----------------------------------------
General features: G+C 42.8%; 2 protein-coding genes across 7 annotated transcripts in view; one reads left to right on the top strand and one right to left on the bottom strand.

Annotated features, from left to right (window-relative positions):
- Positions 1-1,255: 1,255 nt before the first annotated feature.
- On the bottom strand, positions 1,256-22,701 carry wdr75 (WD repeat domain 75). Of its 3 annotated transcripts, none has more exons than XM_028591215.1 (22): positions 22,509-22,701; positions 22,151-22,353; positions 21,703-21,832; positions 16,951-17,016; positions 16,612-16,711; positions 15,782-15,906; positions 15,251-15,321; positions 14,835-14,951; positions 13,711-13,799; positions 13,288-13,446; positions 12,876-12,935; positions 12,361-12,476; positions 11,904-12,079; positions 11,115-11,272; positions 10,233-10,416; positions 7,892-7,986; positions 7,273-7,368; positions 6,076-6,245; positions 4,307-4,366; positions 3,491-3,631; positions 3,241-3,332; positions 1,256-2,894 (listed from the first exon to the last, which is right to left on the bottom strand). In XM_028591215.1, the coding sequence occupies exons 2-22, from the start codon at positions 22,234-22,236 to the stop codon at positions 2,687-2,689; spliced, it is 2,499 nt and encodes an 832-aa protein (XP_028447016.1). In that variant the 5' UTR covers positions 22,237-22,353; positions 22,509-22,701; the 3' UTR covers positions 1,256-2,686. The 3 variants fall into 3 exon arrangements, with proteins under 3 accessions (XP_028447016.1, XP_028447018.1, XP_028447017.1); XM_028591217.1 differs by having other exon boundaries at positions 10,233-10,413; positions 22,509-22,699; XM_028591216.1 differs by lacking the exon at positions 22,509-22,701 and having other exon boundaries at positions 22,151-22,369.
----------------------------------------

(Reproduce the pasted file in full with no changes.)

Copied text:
General features: G+C 42.8%; 2 protein-coding genes across 7 annotated transcripts in view; one reads left to right on the top strand and one right to left on the bottom strand.

Annotated features, from left to right (window-relative positions):
- Positions 1-1,255: 1,255 nt before the first annotated feature.
- On the bottom strand, positions 1,256-22,701 carry wdr75 (WD repeat domain 75). Of its 3 annotated transcripts, none has more exons than XM_028591215.1 (22): positions 22,509-22,701; positions 22,151-22,353; positions 21,703-21,832; positions 16,951-17,016; positions 16,612-16,711; positions 15,782-15,906; positions 15,251-15,321; positions 14,835-14,951; positions 13,711-13,799; positions 13,288-13,446; positions 12,876-12,935; positions 12,361-12,476; positions 11,904-12,079; positions 11,115-11,272; positions 10,233-10,416; positions 7,892-7,986; positions 7,273-7,368; positions 6,076-6,245; positions 4,307-4,366; positions 3,491-3,631; positions 3,241-3,332; positions 1,256-2,894 (listed from the first exon to the last, which is right to left on the bottom strand). In XM_028591215.1, the coding sequence occupies exons 2-22, from the start codon at positions 22,234-22,236 to the stop codon at positions 2,687-2,689; spliced, it is 2,499 nt and encodes an 832-aa protein (XP_028447016.1). In that variant the 5' UTR covers positions 22,237-22,353; positions 22,509-22,701; the 3' UTR covers positions 1,256-2,686. The 3 variants fall into 3 exon arrangements, with proteins under 3 accessions (XP_028447016.1, XP_028447018.1, XP_028447017.1); XM_028591217.1 differs by having other exon boundaries at positions 10,233-10,413; positions 22,509-22,699; XM_028591216.1 differs by lacking the exon at positions 22,509-22,701 and having other exon boundaries at positions 22,151-22,369.